In this study, the role of water infiltration on a rainfall-induced landslide in mudstone is investigated. Finite element analysis (FEA) and discrete element analysis (DEA) were employed to explore the driving mechanism in the prefailure regime and the dynamic runout process in the postfailure regime, respectively. The driving mechanism was revealed in terms of the pore water pressures, saturation, and displacement of the sliding zone. To account for water infiltration associated with the dynamic runout process of the landsliding, the sliding friction coefficient in DEA was examined. Based on the results, satisfactory agreement between the numerical analysis and landslide behavior was realized. In prefailure regime, the onset of landslide initiation was found through assessment of rapid change of source displacement (RCSD). The estimated seepage force was about 0.5 N at landslide initiation. In postfailure regime, the results demonstrate that water infiltration and transition in steepness play significant roles in the behavior of the dynamic runout process. The landsliding exhibited a maximum speed of 4.41 m/s and decelerated as it reached a more gentle slope. Overall, the study indicated that the coupling of FEA and DEA can be used to investigate the role of water infiltration and provide useful insights. The approach can be further applied for studies on many other rainfall-induced geohazards to disclose the role of water infiltration with the prefailure and postfailure characteristics.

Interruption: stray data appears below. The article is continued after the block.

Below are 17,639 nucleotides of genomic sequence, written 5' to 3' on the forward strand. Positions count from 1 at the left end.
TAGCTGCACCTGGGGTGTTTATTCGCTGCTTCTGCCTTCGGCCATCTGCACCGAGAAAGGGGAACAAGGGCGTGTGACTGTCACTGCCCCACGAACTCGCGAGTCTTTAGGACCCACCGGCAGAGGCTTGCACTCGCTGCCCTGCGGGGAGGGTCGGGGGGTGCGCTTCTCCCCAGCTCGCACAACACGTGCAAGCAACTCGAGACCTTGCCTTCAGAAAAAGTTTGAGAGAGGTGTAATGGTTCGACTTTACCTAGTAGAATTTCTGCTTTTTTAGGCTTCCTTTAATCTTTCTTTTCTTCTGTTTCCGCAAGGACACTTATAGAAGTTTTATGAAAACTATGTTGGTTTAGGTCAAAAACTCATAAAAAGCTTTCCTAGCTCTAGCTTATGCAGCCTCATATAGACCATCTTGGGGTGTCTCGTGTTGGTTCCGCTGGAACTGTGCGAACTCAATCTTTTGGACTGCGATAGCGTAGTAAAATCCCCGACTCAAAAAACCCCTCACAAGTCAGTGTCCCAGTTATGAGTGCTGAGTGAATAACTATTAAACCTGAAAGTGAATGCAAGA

All Science Journal Classification (ASJC) codes
- Earth and Planetary Sciences(all)